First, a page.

Asia would need 180,600 pilots and 220,000 maintenance crew in next 20 years

The United States plane maker Boeing reports that the global commercial aviation industry needs more than a million pilots and maintenance crew in the next 20 years, with Asia accounting for almost 40% of the demand. It estimates world demand at 466,650 pilots and 596,500 maintenance personnel from 2010 to 2029, of whom 180,600 pilots and 220,000 mechanics would be needed in Asia.
Aviation is an exciting and rewarding industry for those who aspire to be an airline pilot or an aircraft engineer. Both courses require a lot of discipline, hard work and passion.
Most countries, including Malaysia, Australia, India, the Philippines, China, Indonesia, and Thailand, are members of nternational Civil Aviation Organisation (ICAO). Member countries recognise one another’s licence. However, if one plans on working in another member country, he will need to convert his licence to a local licence. In most cases, one is required to pass the local aviation medical, local conversion exam or abridged course and flight test
Entry requirements for piloting and aircraft engineering may vary. For Malaysian students, they have to be at least 17 years, have completed SPM or ‘O’ Levels or UEC SML with five credits in English, Mathematics, and any science subjects, have adequate English Language competency or IELTS score of a minimum of 5.5, a pass in the Class One Medical Examination by approved Designated Aviation Medical Practitioner (pilot students only) and have a valid international passport.
Student pilot will progress through different stages. At each of the six stages, there is a practical flight training and test, and ground theory followed by exams.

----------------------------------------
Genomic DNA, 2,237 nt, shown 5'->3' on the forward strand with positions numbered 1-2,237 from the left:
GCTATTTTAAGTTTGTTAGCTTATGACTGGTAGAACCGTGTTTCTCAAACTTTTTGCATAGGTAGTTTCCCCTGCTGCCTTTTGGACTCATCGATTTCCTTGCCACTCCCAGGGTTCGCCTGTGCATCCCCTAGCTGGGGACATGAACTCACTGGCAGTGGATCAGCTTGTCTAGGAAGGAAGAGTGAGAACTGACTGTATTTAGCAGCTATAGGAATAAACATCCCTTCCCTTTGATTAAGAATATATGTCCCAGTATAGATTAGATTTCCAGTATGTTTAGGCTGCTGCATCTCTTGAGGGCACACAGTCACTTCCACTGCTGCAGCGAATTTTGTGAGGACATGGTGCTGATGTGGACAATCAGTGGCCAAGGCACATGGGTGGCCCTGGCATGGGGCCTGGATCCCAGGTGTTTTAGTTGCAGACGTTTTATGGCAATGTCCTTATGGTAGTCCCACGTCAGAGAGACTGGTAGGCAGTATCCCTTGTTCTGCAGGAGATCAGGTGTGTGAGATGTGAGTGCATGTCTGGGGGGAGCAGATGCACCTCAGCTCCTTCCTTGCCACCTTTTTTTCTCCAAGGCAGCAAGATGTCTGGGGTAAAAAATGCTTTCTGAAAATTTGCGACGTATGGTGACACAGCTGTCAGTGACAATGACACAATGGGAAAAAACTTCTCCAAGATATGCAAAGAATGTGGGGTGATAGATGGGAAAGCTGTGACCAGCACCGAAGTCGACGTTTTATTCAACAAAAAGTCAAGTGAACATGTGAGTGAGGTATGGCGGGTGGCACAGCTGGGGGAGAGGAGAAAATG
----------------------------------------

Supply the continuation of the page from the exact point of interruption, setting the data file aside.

Stage 1: Student Pilot Licence (SPL) – Basic entry requirements, pass class 1 medical, security clearance;
Stage 2: Private Pilot Licence (PPL) – 40-50 hours flying, theory subjects – navigation, flight rules, meteorology, human factors in flight and aircraft general knowledge. PPL is for private flying only;
Stage 3: Commercial Pilot Licence (CPL) – 150-165 hours flying, minimum 100 hours solo flight time, VFR (Visual Flying Rules). Exams subjects – navigation, flight rules, aircraft general knowledge, aircraft performance, aerodynamic, human factors in flight and meteorology. All flying through to CPL flight test is in a single engine aircraft – Cessna 152, Cessna 172 and is under VFR;
Stage 4: Multi Engine Command Instrument Rating (MECIR). After completing the CPL, one is given 15-25 hours on multi-engine with flight simulator training and endorsements to fly twin-engine aircraft, and also to read the instruments in the flight deck for IFR (Instrument Flying Rules) flying. CPL holders have to pass a theory exam IREX;
Stage 5: Airline Transport Pilot Licence (ATPL). Some airlines also require students to complete an ATPL theory and students are given a frozen ATPL licence that can be activated only with at least 1,500 hours of flight time;
Stage 6: Airlines. After completing CPL/MECIR, students can apply for jobs with airlines. The airlines will further train the student on aircraft type rating, simulator and on the job training.
05/10/10 Sun2Surf, Malaysia

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